According to the SC panel in the spying case, malware identified in phones is not always Pegasus Spyware

Pegasus Spyware

A CJI-led bench was informed on Thursday by a panel the Supreme Court established to look into the Pegasus Spyware eavesdropping issue that it had not discovered any concrete evidence that the spyware was present in the 29 mobile phones it had examined.

Five phones were discovered to be infected with malware through forensic investigation, but the panel ruled that it was unclear if Pegasus Spyware was to blame.

CJI NV Ramana highlighted that the government was uncooperative with the committee and repeated its prior position of not disclosing whether it used Pegasus Spyware for spying on citizens while taking into account the panel’s sealed report.

The committee was established to look into claims that the Pegasus malware was being used to spy on journalists, politicians, and activists. The committee is led by former Supreme Court judge RV Raveendran. It had previously in July given its final report.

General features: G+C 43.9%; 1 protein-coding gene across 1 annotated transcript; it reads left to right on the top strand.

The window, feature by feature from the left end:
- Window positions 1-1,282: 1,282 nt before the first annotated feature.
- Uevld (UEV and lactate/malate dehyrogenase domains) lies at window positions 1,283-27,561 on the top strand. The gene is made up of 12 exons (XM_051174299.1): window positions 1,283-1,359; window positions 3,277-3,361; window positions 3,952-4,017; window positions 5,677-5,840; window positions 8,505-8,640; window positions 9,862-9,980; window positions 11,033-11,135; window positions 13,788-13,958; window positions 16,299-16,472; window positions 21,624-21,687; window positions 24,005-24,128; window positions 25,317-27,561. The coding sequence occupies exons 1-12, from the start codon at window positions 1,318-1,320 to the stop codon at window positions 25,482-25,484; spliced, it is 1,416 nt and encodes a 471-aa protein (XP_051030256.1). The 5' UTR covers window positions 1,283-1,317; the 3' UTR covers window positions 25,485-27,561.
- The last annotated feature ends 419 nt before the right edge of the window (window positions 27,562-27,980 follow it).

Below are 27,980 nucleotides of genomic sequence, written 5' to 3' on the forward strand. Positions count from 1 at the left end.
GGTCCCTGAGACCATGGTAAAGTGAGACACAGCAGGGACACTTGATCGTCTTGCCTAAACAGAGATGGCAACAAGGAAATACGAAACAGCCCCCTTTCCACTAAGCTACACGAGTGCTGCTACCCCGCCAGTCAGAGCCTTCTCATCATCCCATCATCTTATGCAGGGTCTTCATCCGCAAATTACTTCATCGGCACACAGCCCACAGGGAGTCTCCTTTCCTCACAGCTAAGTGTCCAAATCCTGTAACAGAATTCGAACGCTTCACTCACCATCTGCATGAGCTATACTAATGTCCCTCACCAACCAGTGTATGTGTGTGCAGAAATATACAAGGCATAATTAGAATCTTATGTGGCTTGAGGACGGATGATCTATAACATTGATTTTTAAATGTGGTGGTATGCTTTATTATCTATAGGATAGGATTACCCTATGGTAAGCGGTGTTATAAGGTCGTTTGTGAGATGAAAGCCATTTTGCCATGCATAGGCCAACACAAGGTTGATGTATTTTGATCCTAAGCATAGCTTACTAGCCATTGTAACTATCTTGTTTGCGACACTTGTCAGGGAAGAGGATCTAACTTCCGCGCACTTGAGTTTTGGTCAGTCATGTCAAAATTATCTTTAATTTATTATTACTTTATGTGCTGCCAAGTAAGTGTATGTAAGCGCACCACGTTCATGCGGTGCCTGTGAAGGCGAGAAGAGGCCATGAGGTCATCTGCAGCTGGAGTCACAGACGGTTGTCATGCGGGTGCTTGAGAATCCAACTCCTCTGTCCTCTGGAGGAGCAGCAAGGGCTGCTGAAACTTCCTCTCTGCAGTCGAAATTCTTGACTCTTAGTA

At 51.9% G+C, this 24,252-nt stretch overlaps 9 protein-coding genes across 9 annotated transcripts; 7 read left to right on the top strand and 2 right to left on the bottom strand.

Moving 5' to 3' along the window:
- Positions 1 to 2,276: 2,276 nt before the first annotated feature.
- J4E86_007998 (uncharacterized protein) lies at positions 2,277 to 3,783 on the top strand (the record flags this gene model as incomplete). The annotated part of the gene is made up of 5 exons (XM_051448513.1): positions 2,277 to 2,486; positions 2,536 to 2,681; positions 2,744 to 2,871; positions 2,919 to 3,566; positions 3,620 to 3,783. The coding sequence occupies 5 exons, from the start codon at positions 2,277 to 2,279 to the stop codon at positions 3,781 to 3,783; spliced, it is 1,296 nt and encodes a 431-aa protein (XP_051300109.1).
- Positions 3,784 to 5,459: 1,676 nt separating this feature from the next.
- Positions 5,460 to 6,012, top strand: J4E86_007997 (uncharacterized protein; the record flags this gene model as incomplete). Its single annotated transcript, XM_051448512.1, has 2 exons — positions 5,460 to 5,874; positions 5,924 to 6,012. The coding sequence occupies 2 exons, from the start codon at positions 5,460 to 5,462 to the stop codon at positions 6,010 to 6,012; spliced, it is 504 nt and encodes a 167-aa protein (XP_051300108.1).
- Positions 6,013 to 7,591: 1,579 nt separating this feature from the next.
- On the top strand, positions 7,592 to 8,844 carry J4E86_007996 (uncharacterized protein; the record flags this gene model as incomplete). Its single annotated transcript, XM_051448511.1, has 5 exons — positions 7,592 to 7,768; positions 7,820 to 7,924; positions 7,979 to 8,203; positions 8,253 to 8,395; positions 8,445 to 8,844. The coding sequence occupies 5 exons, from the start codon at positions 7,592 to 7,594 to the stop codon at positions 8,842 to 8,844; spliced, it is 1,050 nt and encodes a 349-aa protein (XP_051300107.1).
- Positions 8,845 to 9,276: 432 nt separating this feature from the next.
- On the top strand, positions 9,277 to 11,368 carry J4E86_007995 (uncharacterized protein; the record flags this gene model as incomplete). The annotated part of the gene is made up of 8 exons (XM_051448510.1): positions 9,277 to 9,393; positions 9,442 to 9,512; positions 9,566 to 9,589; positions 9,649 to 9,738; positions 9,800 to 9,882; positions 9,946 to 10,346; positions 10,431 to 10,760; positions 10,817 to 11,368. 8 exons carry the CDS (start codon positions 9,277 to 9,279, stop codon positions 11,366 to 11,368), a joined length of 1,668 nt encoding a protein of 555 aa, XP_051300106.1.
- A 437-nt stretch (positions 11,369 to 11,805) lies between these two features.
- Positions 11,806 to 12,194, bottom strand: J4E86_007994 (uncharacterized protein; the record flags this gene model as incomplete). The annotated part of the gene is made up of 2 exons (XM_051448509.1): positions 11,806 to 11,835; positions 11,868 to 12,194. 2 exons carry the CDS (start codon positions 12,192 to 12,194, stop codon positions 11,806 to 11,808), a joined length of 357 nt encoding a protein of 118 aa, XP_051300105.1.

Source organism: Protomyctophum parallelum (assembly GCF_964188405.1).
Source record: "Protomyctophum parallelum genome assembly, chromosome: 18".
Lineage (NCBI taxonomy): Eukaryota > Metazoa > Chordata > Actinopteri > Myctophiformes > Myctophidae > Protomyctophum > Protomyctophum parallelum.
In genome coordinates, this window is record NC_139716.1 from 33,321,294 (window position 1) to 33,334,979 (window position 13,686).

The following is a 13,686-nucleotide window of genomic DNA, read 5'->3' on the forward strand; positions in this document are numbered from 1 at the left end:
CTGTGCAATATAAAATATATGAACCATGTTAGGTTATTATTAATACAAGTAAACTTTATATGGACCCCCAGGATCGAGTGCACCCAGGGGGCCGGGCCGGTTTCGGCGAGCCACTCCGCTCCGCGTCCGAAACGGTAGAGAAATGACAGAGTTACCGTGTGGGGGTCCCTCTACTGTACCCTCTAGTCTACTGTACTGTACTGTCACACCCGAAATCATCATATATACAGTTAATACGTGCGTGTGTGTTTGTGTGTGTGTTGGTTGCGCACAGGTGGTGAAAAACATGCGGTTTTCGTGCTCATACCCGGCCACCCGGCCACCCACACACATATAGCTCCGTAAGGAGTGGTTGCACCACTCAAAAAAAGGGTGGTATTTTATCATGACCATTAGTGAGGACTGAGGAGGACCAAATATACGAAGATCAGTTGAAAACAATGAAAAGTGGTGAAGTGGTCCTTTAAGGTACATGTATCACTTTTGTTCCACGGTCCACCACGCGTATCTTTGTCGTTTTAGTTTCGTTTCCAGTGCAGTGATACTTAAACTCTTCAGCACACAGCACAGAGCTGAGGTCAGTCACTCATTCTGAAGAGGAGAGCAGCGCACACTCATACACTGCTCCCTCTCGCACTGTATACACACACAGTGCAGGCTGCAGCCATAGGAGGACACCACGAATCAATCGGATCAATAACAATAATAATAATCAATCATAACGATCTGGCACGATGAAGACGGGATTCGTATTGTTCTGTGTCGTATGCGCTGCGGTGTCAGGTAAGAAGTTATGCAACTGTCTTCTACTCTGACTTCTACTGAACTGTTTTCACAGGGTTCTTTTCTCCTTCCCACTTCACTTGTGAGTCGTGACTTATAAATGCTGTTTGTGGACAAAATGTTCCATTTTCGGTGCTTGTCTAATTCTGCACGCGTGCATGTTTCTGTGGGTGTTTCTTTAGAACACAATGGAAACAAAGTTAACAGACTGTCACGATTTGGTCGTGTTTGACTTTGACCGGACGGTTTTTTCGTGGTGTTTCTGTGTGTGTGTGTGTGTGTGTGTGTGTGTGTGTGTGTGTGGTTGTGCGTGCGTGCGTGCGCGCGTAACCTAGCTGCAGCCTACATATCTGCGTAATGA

The court, which also included Justices Surya Kant and Hima Kohli, announced that it will make the report filed by Justice RV Raveendran, the chair of the panel, available to the general public.

Raveendran had offered recommendations for a number of policies, including safeguarding citizens, future course of action, accountability, modifying the law to increase privacy protection, and grievance redressal mechanisms.

Details About Pegasus Spyware Row in Phone:

Following allegations that over 300 verified mobile phone numbers, including those of two Union ministers, more than 40 journalists, three opposition leaders, activists, and one sitting judge in India, may have been the target of hacking through the Israeli spyware Pegasus, an international media consortium launched an investigation.

The IT ministry stated that there had not been any “unauthorized surveillance,” which was a denial of the charges of spying by the federal government.

The Opposition had accused the Centre of not being transparent on the issue and demanded clarification if the spyware was used to snoop on Indian citizens.

Israeli company NSO Group, which produced Pegasus Spyware, has insisted that its spyware was only to be used by government organizations in the fight against terrorism and organized crime.

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